It was gratifying, I have to admit, to get a fairly long phone message from Nancy Pelosi’s Policy Director at the end of last week, the latest in a series of back-and-forth calls since I visited Pelosi’s office on the 17th day of my climate emergency fast over three weeks ago. On that day I visited 15 offices of key people in the House and Senate who are dealing with the global warming issue, making efforts, their staffers indicated, to come up with legislation to address this deepening crisis.

I wasn’t able to speak to any policy people in Pelosi’s office but I was given a name and number to follow up, and I did so. The call last week was the most recent in a game of telephone tag.

Pelosi’s person, Lara, commented on the Speaker’s concern about my health and about her very strong commitment to taking action on global warming. She then proceeded to tell me that Pelosi’s plan is to come up with something “that George Bush can sign,” a direct quote. What she talked about was aspects of two different versions of an energy bill passed by the House and Senate this summer that will strengthen laws and regulations to make the U.S. economy more energy efficient. Period. Full stop.

So in the face of the greatest civilizational challenge humankind has ever faced, to paraphrase Bill McKibben, the best the Democratic leadership can do is to capitulate to George Bush?

Honestly, I’m not surprised, given what they’ve done and not done on the war and the snail-like pace of their efforts on global warming since they took office over nine months ago.

Their strong-statements-backed-up-by-weak-action only deepen my commitment to continue this climate fast and work hard in this last week to make the Monday, Oct. 22nd, No War No Warming nonviolent disruption of business as usual on Capitol Hill in D.C. as large and effective as possible.

I’m really looking forward to risking arrest as part of that stepping-it-up action, and I’m glad that there are at least hundreds of others doing the same. I hope many more will make their plans in this last week to join us.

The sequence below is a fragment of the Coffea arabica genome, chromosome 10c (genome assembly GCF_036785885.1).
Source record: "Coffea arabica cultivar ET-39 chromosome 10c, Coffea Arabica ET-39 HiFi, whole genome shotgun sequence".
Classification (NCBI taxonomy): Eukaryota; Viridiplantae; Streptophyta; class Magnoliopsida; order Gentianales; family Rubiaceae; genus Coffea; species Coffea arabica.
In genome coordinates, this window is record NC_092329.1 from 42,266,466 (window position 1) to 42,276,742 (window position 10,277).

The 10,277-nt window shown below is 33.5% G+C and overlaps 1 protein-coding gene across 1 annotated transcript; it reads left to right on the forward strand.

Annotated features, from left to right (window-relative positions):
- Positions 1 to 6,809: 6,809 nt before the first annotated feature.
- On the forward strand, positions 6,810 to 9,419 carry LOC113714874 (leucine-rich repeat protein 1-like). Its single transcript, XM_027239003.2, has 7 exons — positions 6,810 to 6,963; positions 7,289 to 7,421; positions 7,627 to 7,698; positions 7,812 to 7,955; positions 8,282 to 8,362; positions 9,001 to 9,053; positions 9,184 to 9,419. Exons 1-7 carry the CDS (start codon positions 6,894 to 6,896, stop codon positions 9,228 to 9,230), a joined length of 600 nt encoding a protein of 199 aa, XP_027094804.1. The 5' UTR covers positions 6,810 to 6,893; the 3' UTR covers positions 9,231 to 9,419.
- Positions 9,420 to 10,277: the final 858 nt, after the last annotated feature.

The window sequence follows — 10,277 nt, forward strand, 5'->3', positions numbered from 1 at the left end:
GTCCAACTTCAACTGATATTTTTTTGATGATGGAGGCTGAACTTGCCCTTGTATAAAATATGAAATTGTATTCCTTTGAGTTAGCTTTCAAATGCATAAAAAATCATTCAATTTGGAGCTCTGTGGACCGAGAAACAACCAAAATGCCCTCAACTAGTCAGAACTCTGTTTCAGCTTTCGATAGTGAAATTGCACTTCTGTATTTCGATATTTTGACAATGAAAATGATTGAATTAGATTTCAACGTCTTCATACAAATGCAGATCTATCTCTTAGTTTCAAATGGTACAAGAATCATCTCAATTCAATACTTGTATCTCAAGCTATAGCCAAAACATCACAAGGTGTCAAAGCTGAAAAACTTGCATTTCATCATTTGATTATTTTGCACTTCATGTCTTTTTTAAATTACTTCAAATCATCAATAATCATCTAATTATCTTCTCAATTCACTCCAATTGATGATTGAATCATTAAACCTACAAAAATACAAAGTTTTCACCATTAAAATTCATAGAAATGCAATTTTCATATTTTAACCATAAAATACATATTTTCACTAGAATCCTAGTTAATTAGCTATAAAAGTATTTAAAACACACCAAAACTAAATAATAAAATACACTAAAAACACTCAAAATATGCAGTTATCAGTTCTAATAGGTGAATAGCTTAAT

“Action is the best antidote to despair.” I believe Joan Baez said that. It’s absolutely true. And it’s not just “action,” in general. It’s “action” appropriate to how you feel, to your past experiences in the world of activism and to the situation. For a lot of us, disrupting business as usual on Capitol Hill on a day, a Monday, that Congress is in session and doing their work sure seems very timely, very necessary.

I think back to other major mass movements in U.S. history over the past century. All the successful ones had an edge to them, people willing to occupy factories, in the case of the labor movement of the 30’s, people sitting in or directly confronting racist practices, in the case of the civil rights movement of the 50’s and 60’s, people burning their draft cards or going into draft boards to destroy Selective Service records, in the case of the anti-Vietnam War movement of the 60’s and 70’s, or the massive civil disobedience actions at planned and existing nuclear power sites in the ’70’s and 80’s.

And this century, beginning with actions in D.C. in April, 2000 that themselves were a follow-up to the successful late November, 1999 actions in Seattle, the global justice movement put the IMF/World Bank/WTO very much on the defensive and concretely impacted their ability to advance their corporate globalization agenda.

I think of the famous statement of Mario Savio, leader of the Berkeley Free Speech Movement in the mid-1960’s:

“There’s a time when the operation of the machine becomes so odious, makes you so sick at heart, that you can’t take part, you can’t even passively take part, and you’ve got to put your bodies upon the gears and upon the wheels, upon the levers, upon all the apparatus, and you’ve got to make it stop! And you’ve got to indicate to the people who run it, to the people who own it, that unless you’re free, the machine will be prevented from working at all!”

It’s time for us to emulate those past movements as we build the 21st century movement to Fight Climate Change, Not Wars for Oil!

Ted Glick is the coordinator of the U.S. Climate Emergency Council (, a leading organizer of No War, No Warming ( and is on the 41st day of an open-ended climate emergency fast. He can be reached at